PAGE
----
Plant Engineering launches Changing World of the Plant Engineer study
Global manufacturing study to look at trends, issues and challenges around the world
The world of manufacturing is affected by many regional factors - economy, geography, politics and history. On the plant floor, however, the rules of productivity, energy usage, personnel management and maintenance are much the same, whether you are in Bangalore, Berlin or Boston.
In an effort to look at both those global differences and similarities, Plant Engineering has launched a new study, "The Changing World of the Plant Engineer." In conjunction with its international partners, Plant Engineering is reaching out to plant managers, plant engineers and others in manufacturing leadership roles on every continent to ask about their work, their compensation and the issues they face on a daily basis.
To participate in this study, click here .
The first phase of the study is being deployed this week. Links to the study will be sent to attendees at the annual Hannover Messe trade show and in the January issue of Global Plant Engineering, the international e-book published by Plant Engineering.
"Three years ago in conjunction with IBM, we completed the Changing Role of the Plant Engineer study, which took an in-depth look at the issues U.S. manufacturers face," said Plant Engineering editor Bob Vavra. "So much has changed in the world, and in the world of manufacturing, since that study was completed. This time, we wanted to expand the study's scope and its reach to try and find those issues which are common to plant managers around the world and those issues that divide us."
The study is broken into three phases - a demographic section that tries to determine who the plant manager is and their thoughts on manufacturing today, a section that looks at what they believe the roles and responsibilities of the plant manager will be in 2012, and a section devoted to a look at overall trends and issues facing manufacturing worldwide.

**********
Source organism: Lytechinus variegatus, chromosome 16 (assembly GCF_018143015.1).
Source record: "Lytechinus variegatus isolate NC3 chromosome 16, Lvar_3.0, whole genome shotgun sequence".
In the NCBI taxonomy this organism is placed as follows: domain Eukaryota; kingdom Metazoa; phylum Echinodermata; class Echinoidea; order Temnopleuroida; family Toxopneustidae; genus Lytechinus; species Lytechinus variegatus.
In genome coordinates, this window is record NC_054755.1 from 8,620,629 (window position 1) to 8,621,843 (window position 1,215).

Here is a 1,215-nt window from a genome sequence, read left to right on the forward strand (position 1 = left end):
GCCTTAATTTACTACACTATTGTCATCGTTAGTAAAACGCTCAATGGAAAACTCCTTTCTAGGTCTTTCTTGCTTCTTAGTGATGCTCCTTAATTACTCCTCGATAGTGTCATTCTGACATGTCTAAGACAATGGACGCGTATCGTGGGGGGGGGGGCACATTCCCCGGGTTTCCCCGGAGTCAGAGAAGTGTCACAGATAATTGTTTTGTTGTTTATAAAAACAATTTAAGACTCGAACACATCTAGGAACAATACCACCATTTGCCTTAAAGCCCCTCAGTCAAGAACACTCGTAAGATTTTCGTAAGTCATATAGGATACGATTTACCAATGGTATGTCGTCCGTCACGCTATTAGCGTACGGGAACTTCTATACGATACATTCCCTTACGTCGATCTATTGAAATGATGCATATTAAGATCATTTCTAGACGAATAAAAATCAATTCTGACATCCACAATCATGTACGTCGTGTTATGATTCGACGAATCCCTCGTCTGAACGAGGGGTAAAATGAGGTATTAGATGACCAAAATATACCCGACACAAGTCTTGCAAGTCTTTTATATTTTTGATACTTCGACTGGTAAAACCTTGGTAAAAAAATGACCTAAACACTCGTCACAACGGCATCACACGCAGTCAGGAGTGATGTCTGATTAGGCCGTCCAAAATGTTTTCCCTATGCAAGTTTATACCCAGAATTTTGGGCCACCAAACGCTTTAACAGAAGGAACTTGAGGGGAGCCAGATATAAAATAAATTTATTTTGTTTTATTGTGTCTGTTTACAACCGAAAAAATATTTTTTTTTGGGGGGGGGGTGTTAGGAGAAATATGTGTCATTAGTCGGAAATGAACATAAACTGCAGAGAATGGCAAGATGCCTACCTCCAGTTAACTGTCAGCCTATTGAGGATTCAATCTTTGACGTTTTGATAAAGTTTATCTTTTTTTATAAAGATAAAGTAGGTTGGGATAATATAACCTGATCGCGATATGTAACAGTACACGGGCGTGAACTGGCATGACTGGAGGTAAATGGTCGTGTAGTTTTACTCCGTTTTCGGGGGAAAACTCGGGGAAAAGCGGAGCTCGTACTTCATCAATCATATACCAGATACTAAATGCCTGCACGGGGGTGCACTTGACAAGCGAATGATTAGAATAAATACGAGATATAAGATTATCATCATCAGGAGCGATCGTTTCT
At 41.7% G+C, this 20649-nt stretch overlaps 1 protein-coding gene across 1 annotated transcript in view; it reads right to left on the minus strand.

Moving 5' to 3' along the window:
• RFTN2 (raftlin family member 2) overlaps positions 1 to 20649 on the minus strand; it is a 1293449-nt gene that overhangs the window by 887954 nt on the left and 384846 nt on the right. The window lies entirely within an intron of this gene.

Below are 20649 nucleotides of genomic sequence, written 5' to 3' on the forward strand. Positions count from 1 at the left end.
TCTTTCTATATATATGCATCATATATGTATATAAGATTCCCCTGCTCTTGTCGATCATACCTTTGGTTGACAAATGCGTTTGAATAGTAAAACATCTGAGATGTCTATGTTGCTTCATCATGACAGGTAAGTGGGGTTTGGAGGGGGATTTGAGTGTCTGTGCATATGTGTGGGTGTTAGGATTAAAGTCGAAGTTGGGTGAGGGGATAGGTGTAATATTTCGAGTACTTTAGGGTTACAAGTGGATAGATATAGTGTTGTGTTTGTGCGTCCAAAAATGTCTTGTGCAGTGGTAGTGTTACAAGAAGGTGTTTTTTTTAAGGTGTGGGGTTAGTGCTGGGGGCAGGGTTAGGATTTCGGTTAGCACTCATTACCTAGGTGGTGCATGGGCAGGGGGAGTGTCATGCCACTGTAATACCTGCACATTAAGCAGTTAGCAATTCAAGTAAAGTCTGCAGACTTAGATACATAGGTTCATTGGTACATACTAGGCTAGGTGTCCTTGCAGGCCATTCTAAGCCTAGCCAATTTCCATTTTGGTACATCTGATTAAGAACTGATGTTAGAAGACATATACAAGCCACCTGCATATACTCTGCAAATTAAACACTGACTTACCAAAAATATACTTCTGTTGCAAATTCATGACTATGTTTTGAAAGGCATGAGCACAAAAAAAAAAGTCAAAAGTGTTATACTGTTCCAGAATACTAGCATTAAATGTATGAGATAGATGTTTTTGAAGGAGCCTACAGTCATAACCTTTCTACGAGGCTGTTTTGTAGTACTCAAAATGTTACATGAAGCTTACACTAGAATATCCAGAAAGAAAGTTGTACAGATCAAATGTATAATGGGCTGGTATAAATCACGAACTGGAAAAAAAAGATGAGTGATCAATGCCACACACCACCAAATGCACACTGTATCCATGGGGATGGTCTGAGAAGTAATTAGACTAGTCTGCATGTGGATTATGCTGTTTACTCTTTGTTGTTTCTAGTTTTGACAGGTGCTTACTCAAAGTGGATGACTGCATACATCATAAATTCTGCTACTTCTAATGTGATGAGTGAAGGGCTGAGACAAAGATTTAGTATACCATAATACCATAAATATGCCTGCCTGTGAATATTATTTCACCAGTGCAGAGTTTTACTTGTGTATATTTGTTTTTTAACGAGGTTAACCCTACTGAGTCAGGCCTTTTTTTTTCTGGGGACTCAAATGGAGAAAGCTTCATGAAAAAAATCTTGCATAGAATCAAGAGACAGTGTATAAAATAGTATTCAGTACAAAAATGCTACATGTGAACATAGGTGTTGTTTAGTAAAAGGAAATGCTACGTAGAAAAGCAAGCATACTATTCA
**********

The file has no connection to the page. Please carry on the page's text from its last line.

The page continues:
"We crafted this study to continue much of the information gathered in our Changing Role study from 2007," Vavra said, "but we also wanted to see whether those issues are shared by others in manufacturing worldwide. We are anxious to see the results, and we'll be reporting those results in several venues."
Plant Engineering will present results of the Changing World study at three venues this spring:
• The 2010 Pulse event, sponsored by IBM, on Feb. 21 in Las Vegas
• The 2010 Manufacturing/Automation Summit , sponsored by Plant Engineering and Control Engineering, on Tuesday, March 31
• As part of a global forum at the 2010 Hannover Fair in Germany in April.
The study results are anonymous, but those who do give their names will be eligible to win one of 10 American Express gift cards.
"We invite everyone involved in plant management and everyone involved in making manufacturing better around the world to participate in this important study," Vavra said. "The results will help shape the discussion in manufacturing in the near future, and Plant Engineering plans to help lead that discussion."
Case Study Database
Get more exposure for your case study by uploading it to the Plant Engineering case study database, where end-users can identify relevant solutions and explore what the experts are doing to effectively implement a variety of technology and productivity related projects.
These case studies provide examples of how knowledgeable solution providers have used technology, processes and people to create effective and successful implementations in real-world situations. Case studies can be completed by filling out a simple online form where you can outline the project title, abstract, and full story in 1500 words or less; upload photos, videos and a logo.
Click here to visit the Case Study Database and upload your case study.
Annual Salary Survey
In a year when manufacturing continued to lead the economic rebound, it makes sense that plant manager bonuses rebounded. Plant Engineering’s annual Salary Survey shows both wages and bonuses rose in 2012 after a retreat the year before.
Average salary across all job titles for plant floor management rose 3.5% to $95,446, and bonus compensation jumped to $15,162, a 4.2% increase from the 2010 level and double the 2011 total, which showed a sharp drop in bonus.